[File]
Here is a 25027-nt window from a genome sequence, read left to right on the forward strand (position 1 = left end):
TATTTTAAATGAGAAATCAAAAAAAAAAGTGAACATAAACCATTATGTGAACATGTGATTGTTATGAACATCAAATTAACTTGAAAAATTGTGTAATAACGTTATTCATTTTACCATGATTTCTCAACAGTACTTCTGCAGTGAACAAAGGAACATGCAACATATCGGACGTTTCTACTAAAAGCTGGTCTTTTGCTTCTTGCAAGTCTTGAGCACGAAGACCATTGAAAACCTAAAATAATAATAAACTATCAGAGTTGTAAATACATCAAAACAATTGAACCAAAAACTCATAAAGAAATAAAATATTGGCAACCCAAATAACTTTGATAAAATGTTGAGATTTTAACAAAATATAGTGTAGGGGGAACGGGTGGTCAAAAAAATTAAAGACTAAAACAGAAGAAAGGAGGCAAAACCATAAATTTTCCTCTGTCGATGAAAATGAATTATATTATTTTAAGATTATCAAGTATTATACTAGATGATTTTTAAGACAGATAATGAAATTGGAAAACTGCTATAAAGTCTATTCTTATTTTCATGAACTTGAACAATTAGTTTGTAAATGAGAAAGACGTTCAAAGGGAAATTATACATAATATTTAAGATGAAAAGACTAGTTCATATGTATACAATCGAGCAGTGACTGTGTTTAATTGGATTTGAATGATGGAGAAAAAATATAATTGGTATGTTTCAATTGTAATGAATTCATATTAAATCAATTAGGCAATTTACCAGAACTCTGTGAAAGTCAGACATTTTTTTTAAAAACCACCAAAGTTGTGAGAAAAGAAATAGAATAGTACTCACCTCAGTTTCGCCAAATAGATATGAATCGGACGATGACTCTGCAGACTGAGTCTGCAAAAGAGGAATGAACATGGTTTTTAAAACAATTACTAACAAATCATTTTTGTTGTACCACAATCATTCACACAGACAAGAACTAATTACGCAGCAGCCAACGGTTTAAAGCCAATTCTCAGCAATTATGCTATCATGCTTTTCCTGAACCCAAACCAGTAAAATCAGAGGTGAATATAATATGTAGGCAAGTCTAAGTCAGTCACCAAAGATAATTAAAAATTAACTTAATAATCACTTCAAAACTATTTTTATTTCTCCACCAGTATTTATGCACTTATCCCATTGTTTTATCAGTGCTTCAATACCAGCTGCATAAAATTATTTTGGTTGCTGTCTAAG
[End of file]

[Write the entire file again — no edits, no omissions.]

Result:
Here is a 25027-nt window from a genome sequence, read left to right on the forward strand (position 1 = left end):
TATTTTAAATGAGAAATCAAAAAAAAAAGTGAACATAAACCATTATGTGAACATGTGATTGTTATGAACATCAAATTAACTTGAAAAATTGTGTAATAACGTTATTCATTTTACCATGATTTCTCAACAGTACTTCTGCAGTGAACAAAGGAACATGCAACATATCGGACGTTTCTACTAAAAGCTGGTCTTTTGCTTCTTGCAAGTCTTGAGCACGAAGACCATTGAAAACCTAAAATAATAATAAACTATCAGAGTTGTAAATACATCAAAACAATTGAACCAAAAACTCATAAAGAAATAAAATATTGGCAACCCAAATAACTTTGATAAAATGTTGAGATTTTAACAAAATATAGTGTAGGGGGAACGGGTGGTCAAAAAAATTAAAGACTAAAACAGAAGAAAGGAGGCAAAACCATAAATTTTCCTCTGTCGATGAAAATGAATTATATTATTTTAAGATTATCAAGTATTATACTAGATGATTTTTAAGACAGATAATGAAATTGGAAAACTGCTATAAAGTCTATTCTTATTTTCATGAACTTGAACAATTAGTTTGTAAATGAGAAAGACGTTCAAAGGGAAATTATACATAATATTTAAGATGAAAAGACTAGTTCATATGTATACAATCGAGCAGTGACTGTGTTTAATTGGATTTGAATGATGGAGAAAAAATATAATTGGTATGTTTCAATTGTAATGAATTCATATTAAATCAATTAGGCAATTTACCAGAACTCTGTGAAAGTCAGACATTTTTTTTAAAAACCACCAAAGTTGTGAGAAAAGAAATAGAATAGTACTCACCTCAGTTTCGCCAAATAGATATGAATCGGACGATGACTCTGCAGACTGAGTCTGCAAAAGAGGAATGAACATGGTTTTTAAAACAATTACTAACAAATCATTTTTGTTGTACCACAATCATTCACACAGACAAGAACTAATTACGCAGCAGCCAACGGTTTAAAGCCAATTCTCAGCAATTATGCTATCATGCTTTTCCTGAACCCAAACCAGTAAAATCAGAGGTGAATATAATATGTAGGCAAGTCTAAGTCAGTCACCAAAGATAATTAAAAATTAACTTAATAATCACTTCAAAACTATTTTTATTTCTCCACCAGTATTTATGCACTTATCCCATTGTTTTATCAGTGCTTCAATACCAGCTGCATAAAATTATTTTGGTTGCTGTCTAAG